The papermaking process starts in the forming section of a papermaking machine where the aqueous slurry is deposited onto a forming fabric. The forming fabric desirably retains the paper fibers while allowing excess water to pass through. The wet paper web created by this process is then carried by a press fabric through the press section where additional water is removed by squeezing the paper web and fabric between two rolls. The paper web is then carried through the drying section on a dryer fabric to remove additional water through forced evaporation. The design of papermakers fabrics used on each section of a papermaking machine vary in accordance with function.

In the forming section of papermaking machines, the fibers are retained and collected on the upper surface of a forming fabric and formed into a paper sheet. The forming fabric must have a fine mesh weave on the paper contact side in order to avoid marking the paper and to support the fiber from the slurry. The fabric must also have good drainage characteristics for initial water removal to facilitate paper formation. However, as previously noted, the forming fabric also serves as a drive belt and is subjected to high tensile loads in the machine direction and compressive or buckling loads in the cross machine direction.

The performance of a fourdrinier papermaking machine improves when the sheet forms high on the sheet bearing surface of the forming fabric. Where the sheet forms high on the surface of the forming fabric, the sheet releases better, not being trapped within the web, and thus allows for higher machine speeds and higher paper machine efficiency. Additionally when the sheet forms high on the fabric, paper surface wire marking is reduced. Conversely, for applications like tissue and toweling, it may be desirable to form a web with some fibers in the "Z" directions to create additional bulk in the paper sheet before finishing processes such as through air drying.

After forming, the paper web may be subjected to a through air drying step to impart additional bulk and absorbency thereto. Accordingly, it is desirable to have a papermaking fabric which provides high fabric sheet forming along with increasing bulk and absorbency of the resultant paper product. It is also desirable to have such a papermaking fabric with improved wear capabilities.

SUMMARY OF THE INVENTION

A papermaking fabric which imparts bulk to a paper product and has a sheet side and a machine side is comprised of a system of MD filaments selectively interwoven with a system of CD filaments having at least smaller and larger filament subsets, the MD filaments and the larger CD filaments define maximum floats on opposite sides of the fabric that differ by no more than one filament and the smaller CD filaments define floats or knuckles on opposite sides of the fabric that are within two filaments of each other and define sheet side areas of paper bulking depressions.

It is an object of the present invention to provide a papermaking fabric, particularly a forming or through air drying fabric, having both improved sheet support and wear characteristics while giving bulk to the sheet.

BRIEF DESCRIPTION OF DRAWINGS

FIG. 1 is a weave pattern diagram of a papermaking fabric according to the present invention.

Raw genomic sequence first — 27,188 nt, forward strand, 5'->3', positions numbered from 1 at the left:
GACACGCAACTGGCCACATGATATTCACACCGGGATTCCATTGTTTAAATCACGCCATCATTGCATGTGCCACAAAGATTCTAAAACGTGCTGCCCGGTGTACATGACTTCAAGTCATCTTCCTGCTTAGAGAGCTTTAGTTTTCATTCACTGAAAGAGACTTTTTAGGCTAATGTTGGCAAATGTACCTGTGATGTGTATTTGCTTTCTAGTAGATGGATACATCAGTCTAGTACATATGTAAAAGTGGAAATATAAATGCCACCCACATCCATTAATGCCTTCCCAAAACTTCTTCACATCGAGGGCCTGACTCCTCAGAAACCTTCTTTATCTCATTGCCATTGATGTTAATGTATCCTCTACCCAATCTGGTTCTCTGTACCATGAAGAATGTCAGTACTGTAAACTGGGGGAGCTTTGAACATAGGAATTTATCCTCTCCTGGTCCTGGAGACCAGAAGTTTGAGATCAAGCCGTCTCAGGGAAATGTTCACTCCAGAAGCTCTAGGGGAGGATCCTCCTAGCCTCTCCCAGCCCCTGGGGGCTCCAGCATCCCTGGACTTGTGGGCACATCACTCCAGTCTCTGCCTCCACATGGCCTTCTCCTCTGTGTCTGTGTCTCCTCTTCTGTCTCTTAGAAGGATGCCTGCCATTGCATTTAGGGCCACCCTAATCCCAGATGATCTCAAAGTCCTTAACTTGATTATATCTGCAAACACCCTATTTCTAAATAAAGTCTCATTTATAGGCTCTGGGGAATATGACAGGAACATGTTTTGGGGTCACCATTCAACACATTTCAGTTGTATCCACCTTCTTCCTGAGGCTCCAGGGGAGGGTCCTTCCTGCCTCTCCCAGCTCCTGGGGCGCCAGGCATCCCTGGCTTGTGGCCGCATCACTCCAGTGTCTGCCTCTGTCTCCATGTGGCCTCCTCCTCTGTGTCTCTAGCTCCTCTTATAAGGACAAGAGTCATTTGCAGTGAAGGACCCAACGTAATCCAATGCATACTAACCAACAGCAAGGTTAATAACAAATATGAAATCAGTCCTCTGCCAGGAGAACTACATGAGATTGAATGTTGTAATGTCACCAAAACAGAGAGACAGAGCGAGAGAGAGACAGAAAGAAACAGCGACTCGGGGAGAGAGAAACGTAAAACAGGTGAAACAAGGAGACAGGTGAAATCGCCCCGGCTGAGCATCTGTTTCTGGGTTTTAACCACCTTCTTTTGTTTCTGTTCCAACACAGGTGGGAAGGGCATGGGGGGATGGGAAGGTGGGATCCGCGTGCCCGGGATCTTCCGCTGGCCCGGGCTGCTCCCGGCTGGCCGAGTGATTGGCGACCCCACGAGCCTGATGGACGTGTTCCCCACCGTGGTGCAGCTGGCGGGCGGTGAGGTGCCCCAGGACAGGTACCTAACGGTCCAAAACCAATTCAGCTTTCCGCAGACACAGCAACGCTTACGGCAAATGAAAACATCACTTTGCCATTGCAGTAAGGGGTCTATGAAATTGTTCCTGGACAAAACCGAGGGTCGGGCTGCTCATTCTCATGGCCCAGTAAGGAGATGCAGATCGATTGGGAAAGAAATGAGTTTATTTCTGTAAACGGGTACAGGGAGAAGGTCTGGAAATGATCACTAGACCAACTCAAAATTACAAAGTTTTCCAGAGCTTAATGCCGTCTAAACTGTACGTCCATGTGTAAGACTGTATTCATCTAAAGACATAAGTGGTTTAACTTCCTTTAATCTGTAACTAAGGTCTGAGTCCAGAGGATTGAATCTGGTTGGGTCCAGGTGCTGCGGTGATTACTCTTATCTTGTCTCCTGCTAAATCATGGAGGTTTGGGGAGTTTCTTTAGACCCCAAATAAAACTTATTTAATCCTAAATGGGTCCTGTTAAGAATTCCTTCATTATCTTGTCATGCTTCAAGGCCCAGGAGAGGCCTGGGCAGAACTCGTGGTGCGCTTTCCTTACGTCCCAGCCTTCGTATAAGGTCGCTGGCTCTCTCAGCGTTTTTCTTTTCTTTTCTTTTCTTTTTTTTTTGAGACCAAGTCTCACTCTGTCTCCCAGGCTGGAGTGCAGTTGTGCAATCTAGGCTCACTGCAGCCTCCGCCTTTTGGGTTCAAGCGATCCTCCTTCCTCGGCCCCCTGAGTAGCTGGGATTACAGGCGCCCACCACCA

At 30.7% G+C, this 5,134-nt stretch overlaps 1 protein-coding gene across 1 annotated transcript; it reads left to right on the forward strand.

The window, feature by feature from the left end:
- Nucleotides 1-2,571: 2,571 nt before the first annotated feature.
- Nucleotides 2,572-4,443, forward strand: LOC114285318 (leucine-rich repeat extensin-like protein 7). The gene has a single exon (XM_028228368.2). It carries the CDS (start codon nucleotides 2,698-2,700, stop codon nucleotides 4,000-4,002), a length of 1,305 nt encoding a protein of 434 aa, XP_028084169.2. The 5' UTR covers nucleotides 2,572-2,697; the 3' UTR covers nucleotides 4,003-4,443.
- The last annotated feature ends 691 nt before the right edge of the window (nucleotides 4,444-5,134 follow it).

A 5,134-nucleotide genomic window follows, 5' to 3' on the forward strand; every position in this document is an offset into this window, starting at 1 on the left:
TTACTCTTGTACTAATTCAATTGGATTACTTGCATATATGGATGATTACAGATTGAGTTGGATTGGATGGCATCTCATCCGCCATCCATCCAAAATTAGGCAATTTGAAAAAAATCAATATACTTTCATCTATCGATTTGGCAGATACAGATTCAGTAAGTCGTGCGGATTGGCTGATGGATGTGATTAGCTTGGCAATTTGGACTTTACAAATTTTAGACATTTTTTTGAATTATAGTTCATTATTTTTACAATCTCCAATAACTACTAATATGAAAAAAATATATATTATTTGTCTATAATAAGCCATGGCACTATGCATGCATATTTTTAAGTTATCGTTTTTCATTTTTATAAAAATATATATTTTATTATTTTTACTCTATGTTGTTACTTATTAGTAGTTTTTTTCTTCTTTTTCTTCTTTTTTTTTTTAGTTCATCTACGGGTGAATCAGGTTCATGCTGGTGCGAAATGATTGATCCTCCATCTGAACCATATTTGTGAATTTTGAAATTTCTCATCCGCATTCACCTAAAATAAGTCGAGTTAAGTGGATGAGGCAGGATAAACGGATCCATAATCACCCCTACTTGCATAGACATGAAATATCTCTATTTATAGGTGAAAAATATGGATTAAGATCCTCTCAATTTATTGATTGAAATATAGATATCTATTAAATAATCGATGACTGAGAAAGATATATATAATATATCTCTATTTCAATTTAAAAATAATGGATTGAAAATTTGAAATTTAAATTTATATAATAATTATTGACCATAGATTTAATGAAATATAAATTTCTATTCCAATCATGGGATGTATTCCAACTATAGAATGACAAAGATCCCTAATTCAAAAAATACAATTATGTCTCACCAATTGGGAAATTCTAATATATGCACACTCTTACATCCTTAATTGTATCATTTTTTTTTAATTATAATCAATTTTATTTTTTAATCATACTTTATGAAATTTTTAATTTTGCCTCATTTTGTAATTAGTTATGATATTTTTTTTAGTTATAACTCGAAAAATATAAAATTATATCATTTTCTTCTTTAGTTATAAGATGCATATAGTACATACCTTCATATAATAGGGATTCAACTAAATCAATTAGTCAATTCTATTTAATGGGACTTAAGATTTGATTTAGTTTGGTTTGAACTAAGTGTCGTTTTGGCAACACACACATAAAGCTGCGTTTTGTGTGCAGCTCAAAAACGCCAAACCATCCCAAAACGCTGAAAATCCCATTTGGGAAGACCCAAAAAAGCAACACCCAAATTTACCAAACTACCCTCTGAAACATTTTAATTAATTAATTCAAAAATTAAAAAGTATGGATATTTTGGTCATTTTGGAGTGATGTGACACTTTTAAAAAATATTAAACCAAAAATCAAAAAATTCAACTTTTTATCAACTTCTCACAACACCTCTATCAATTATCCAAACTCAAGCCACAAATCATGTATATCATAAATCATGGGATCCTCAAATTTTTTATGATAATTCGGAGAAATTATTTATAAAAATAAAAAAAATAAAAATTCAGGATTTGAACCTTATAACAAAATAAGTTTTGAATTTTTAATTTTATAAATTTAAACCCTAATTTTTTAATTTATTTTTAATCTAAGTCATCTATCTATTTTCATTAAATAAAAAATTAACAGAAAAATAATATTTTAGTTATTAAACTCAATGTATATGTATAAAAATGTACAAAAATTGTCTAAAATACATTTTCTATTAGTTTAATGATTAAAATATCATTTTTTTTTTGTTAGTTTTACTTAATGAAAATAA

FIG. 1a is a top plan view of a papermaking fabric according to the present invention.

FIG. 2 is a sectional view along line 2--2 in FIG. 1 depicting the weave pattern of a first MD filament interweaving with the CD filaments of the fabric.

FIG. 3 is a sectional view along line 3--3 in FIG. 1 depicting the weave pattern of a smaller diameter CD filament interweaving with the MD filaments of the fabric.

FIG. 4 is a sectional view along line 4--4 in FIG. 1 depicting the weave pattern of a larger diameter CD filament interweaving with the MD filaments of the fabric.

FIG. 5 is a weave pattern diagram of a second embodiment of the papermaking fabric.

FIG. 6 is a sectional view depicting a second weave pattern for the MD filament along the line 6--6 in FIG. 5.

FIG. 7 is a sectional view depicting a second weave pattern for the smaller diameter CD filament along the line 7--7 in FIG. 5.

FIG. 8 is a sectional view depicting a second weave pattern for the larger diameter CD filament along the line 8--8 in FIG. 5.

FIG. 9 is an illustration of a process for forming a paper web using a through air dryer paper machine.

DETAILED DESCRIPTION OF THE PREFERRED EMBODIMENT

The invention will be described with reference to drawing figures wherein like numerals represent like elements throughout.

Referring to FIGS. 1-4, fabric 1 has a system of machine direction filaments (MD) 20 interwoven with a system of alternating smaller and larger diameter cross direction filaments 22, 24. The fabric has the sheet side S and a machine side M. As shown in FIG. 2, MD filaments 20 weave in a repeat pattern of over one, under two, over two, and under five with respect to both the smaller and larger diameter CD filaments 22, 24. As shown in FIG. 3, the smaller diameter CD filaments 22 weave in a repeat pattern of under two and over three with respect to MD filaments 20. As shown in FIG. 4, the larger diameter CD filaments 24 weave in a repeat pattern of under one and over four with respect to MD filaments 20. The long sheet side floats of the larger diameter CD filaments 24 weave opposite the long machine side floats of the smaller diameter CD filaments 22.